Friday, 30 May 2014

Street Art Exmouth Style (Part 4)


"Together - we will love the beach, we will learn and teach. Change our pace of life, we will work and strive. 
Go west - sun in wintertime, we will feel just fine. Where the skies are blue - go west - this is what we're gonna do."
Pet Shop Boys - Go West.

Tuesday, 27 May 2014

You Cannot Live As I Have Lived And Not End Up Like This - Terence Blacker


Well, that's a title and a half for a book is it not? Before picking up this biography I'd never heard of Willie Donaldson and I put it down to being perhaps a generational thing, that he was simply before my time. But then after reading of all the people whose lives had crossed with his and the number of them whose names I knew - many of them household names - I realised this couldn't be the reason. Generations bleed into one and other and continue bleeding, sometimes haemorrhaging so age and time become meaningless. No, for some reason Willie Donaldson had fallen beneath my radar but thanks to writer Terence Blacker this has been rectified and Willie Donaldson's name is now up there with his peers, tarnished but twinkling mischievously in the cultural firmament.

Being the only son of the chairman of a shipping dynasty, Donaldson was born into privilege and at the age of 27 on the death of his father he inherited the equivalent of around £3 million in today's money. Having studied at Cambridge he already had a substantial amount of contacts within the arts which included Ted Hughes, Sylvia Plath, Malcolm Bradbury and Bamber Gascoigne among others. With his newly inherited wealth he launched himself into being a theatrical impresario which set him on a course to meet a host of other rising stars and movers and shakers of that period. This was in 1957, a time of a great sea change within Britain when the old guard were under attack from a new wave of artists clamouring for social and cultural change.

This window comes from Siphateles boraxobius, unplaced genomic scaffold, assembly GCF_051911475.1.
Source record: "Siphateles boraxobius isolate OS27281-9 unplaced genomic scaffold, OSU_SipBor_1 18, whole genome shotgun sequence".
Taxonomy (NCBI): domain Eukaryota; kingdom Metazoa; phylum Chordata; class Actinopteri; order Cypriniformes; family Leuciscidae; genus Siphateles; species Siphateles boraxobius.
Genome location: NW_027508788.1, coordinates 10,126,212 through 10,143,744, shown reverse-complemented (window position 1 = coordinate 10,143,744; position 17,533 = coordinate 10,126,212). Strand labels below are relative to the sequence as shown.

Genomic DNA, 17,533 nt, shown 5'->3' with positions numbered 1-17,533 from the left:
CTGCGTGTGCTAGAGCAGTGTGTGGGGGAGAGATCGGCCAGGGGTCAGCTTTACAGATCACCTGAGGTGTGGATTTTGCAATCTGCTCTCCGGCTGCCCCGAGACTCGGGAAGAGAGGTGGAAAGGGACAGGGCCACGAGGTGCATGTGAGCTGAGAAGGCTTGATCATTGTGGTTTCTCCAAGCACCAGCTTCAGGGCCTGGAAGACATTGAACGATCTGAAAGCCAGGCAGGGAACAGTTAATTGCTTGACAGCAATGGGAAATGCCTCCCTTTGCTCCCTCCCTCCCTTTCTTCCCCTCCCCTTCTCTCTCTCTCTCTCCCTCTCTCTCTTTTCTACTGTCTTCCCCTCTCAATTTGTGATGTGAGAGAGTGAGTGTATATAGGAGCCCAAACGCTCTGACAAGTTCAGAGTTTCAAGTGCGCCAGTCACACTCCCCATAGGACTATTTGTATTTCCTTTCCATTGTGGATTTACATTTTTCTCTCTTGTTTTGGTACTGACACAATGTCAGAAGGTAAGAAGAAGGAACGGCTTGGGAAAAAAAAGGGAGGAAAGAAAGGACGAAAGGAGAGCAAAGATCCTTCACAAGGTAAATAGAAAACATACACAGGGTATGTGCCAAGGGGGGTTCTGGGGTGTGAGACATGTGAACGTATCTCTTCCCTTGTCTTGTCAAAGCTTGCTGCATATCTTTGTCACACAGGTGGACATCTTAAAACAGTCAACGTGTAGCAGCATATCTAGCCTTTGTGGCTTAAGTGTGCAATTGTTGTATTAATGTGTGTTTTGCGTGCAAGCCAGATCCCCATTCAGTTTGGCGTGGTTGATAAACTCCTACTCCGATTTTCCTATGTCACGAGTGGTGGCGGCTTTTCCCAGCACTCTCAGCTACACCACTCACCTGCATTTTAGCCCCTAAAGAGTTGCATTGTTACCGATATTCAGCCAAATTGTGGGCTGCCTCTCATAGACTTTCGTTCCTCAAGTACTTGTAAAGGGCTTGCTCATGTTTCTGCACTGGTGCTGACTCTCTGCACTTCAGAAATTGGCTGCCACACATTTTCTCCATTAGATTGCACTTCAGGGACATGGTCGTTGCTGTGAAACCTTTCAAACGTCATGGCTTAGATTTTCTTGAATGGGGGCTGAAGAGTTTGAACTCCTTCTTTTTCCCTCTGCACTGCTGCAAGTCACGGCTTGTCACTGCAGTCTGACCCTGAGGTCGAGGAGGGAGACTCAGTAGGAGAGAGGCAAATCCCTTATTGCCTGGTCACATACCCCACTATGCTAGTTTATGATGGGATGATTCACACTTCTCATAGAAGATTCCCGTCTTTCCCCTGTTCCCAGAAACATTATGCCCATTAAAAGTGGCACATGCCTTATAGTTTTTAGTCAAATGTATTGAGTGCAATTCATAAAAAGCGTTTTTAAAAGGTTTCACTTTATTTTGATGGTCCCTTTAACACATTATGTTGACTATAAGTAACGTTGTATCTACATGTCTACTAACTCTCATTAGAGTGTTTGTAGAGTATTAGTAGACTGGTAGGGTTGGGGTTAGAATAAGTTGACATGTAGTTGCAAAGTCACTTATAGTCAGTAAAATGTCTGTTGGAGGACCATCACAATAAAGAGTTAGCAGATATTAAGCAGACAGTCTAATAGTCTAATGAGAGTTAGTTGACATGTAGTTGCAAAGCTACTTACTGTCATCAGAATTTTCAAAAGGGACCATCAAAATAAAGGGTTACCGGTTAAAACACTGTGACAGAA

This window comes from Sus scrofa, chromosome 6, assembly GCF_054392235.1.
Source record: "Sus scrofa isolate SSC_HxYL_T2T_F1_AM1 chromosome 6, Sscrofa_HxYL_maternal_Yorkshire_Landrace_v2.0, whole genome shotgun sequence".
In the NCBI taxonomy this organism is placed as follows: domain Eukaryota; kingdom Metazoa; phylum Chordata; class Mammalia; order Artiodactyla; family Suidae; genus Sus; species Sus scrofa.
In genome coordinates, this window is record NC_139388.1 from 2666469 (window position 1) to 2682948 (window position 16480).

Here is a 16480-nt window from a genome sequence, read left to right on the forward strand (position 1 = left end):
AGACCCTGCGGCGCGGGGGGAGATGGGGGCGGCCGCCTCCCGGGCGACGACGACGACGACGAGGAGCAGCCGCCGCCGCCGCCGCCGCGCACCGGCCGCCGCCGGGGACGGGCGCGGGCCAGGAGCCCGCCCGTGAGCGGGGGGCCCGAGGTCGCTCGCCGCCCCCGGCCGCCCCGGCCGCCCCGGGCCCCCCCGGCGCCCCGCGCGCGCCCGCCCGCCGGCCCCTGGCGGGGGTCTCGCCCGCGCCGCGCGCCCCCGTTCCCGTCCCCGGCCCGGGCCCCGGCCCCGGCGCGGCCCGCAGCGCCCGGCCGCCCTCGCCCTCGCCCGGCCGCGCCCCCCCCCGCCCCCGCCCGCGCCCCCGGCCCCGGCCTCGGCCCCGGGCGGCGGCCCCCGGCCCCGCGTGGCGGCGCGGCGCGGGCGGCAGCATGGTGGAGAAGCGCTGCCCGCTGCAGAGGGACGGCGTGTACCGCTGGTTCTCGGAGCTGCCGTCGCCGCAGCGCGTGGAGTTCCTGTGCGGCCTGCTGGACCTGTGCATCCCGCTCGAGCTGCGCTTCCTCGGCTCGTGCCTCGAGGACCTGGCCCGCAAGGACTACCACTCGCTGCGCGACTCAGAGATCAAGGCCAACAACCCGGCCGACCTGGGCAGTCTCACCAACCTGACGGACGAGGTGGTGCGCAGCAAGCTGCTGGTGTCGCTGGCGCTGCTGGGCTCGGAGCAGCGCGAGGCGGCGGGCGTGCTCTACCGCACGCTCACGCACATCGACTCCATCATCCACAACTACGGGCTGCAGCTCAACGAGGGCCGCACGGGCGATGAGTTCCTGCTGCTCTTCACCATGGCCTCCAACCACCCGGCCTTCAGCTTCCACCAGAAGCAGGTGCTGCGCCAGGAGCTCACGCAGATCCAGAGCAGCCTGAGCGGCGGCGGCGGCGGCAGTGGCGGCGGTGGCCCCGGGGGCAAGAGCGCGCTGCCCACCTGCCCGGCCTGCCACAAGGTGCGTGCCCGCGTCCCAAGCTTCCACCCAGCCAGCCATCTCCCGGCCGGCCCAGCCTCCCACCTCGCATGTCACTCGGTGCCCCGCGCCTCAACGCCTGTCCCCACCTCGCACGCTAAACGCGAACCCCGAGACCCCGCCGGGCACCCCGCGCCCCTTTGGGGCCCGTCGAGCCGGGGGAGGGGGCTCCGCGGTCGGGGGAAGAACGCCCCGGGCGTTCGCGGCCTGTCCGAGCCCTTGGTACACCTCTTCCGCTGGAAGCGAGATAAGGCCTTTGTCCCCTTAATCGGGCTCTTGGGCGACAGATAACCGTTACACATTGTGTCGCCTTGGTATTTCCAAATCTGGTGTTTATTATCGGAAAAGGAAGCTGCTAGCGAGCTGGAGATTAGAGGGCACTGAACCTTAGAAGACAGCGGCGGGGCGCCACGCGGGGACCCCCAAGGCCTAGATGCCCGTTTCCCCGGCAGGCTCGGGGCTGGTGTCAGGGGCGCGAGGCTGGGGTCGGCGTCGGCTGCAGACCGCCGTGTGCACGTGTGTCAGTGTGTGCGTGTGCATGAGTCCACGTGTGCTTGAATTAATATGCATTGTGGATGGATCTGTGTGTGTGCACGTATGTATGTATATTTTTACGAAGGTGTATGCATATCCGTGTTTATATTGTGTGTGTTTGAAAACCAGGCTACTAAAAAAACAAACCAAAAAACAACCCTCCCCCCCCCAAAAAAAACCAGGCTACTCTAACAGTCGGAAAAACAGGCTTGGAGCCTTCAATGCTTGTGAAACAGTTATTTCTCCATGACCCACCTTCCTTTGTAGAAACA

He produced the landmark satirical revue show Beyond The Fringe featuring Peter Cook, Dudley Moore, Jonathan Miller and Alan Bennett; as well as financially supporting the launching of the careers of Spike Milligan, Marty Feldman, Terry Jones, Michael Palin and - apparently - Bob Dylan. Guests at parties he held at his home included Susan Hampshire, Cleo Lane, JP Donleavy and Susannah York; and amongst the women he dated was Sarah Miles and Carly Simon.

All very impressive but there was something at the core of Donaldson's being that wasn't quite right or at least, not quite the same as those he was mixing with. Donaldson not only had a predilection for prostitutes and porn but also an almost self-destructive urge to fail. For all his life he had been extremely rich, his father bankrolling him for practically anything he chose to do and because of this he placed no real value in money at all. He was a free man who was able to see beyond the ghetto of wealth and to realise that more satisfying pleasure might lie elsewhere. The paradox he failed to come to terms with, however, was that money was actually his ticket to an escape from money.